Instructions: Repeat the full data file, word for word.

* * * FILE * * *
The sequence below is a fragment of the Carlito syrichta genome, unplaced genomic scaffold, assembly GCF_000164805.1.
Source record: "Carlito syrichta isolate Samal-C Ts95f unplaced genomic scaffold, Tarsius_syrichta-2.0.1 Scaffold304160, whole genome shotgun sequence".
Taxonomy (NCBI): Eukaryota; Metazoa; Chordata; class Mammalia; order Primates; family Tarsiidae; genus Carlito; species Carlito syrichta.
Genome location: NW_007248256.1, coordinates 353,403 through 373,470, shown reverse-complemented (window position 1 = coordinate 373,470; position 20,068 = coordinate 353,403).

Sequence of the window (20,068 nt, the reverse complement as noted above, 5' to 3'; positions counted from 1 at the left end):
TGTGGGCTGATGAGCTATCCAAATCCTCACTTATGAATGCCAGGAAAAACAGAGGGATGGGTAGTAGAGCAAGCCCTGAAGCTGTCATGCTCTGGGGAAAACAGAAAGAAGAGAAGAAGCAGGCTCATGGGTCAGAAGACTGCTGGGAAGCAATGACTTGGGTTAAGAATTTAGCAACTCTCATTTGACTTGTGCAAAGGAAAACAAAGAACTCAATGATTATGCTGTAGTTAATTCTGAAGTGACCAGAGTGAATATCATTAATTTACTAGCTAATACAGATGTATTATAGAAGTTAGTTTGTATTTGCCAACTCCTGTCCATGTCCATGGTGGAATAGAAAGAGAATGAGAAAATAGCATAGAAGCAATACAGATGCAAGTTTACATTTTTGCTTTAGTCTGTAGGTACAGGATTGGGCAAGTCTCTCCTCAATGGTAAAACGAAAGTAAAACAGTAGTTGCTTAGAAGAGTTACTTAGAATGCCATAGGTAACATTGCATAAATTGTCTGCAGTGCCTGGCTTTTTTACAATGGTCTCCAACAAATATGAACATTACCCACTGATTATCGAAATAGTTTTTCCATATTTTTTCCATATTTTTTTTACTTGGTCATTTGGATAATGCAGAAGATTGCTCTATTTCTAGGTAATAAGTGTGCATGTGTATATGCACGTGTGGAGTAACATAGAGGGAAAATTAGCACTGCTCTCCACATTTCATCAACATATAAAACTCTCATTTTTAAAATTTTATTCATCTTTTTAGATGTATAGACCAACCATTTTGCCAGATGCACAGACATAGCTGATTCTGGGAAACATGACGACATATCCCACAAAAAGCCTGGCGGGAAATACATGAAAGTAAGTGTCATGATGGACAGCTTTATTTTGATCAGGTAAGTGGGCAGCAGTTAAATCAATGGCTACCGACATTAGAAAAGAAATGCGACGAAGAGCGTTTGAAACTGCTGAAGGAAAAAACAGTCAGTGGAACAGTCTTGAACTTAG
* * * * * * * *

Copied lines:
The sequence below is a fragment of the Carlito syrichta genome, unplaced genomic scaffold, assembly GCF_000164805.1.
Source record: "Carlito syrichta isolate Samal-C Ts95f unplaced genomic scaffold, Tarsius_syrichta-2.0.1 Scaffold304160, whole genome shotgun sequence".
Taxonomy (NCBI): Eukaryota; Metazoa; Chordata; class Mammalia; order Primates; family Tarsiidae; genus Carlito; species Carlito syrichta.
Genome location: NW_007248256.1, coordinates 353,403 through 373,470, shown reverse-complemented (window position 1 = coordinate 373,470; position 20,068 = coordinate 353,403).

Sequence of the window (20,068 nt, the reverse complement as noted above, 5' to 3'; positions counted from 1 at the left end):
TGTGGGCTGATGAGCTATCCAAATCCTCACTTATGAATGCCAGGAAAAACAGAGGGATGGGTAGTAGAGCAAGCCCTGAAGCTGTCATGCTCTGGGGAAAACAGAAAGAAGAGAAGAAGCAGGCTCATGGGTCAGAAGACTGCTGGGAAGCAATGACTTGGGTTAAGAATTTAGCAACTCTCATTTGACTTGTGCAAAGGAAAACAAAGAACTCAATGATTATGCTGTAGTTAATTCTGAAGTGACCAGAGTGAATATCATTAATTTACTAGCTAATACAGATGTATTATAGAAGTTAGTTTGTATTTGCCAACTCCTGTCCATGTCCATGGTGGAATAGAAAGAGAATGAGAAAATAGCATAGAAGCAATACAGATGCAAGTTTACATTTTTGCTTTAGTCTGTAGGTACAGGATTGGGCAAGTCTCTCCTCAATGGTAAAACGAAAGTAAAACAGTAGTTGCTTAGAAGAGTTACTTAGAATGCCATAGGTAACATTGCATAAATTGTCTGCAGTGCCTGGCTTTTTTACAATGGTCTCCAACAAATATGAACATTACCCACTGATTATCGAAATAGTTTTTCCATATTTTTTCCATATTTTTTTTACTTGGTCATTTGGATAATGCAGAAGATTGCTCTATTTCTAGGTAATAAGTGTGCATGTGTATATGCACGTGTGGAGTAACATAGAGGGAAAATTAGCACTGCTCTCCACATTTCATCAACATATAAAACTCTCATTTTTAAAATTTTATTCATCTTTTTAGATGTATAGACCAACCATTTTGCCAGATGCACAGACATAGCTGATTCTGGGAAACATGACGACATATCCCACAAAAAGCCTGGCGGGAAATACATGAAAGTAAGTGTCATGATGGACAGCTTTATTTTGATCAGGTAAGTGGGCAGCAGTTAAATCAATGGCTACCGACATTAGAAAAGAAATGCGACGAAGAGCGTTTGAAACTGCTGAAGGAAAAAACAGTCAGTGGAACAGTCTTGAACTTAG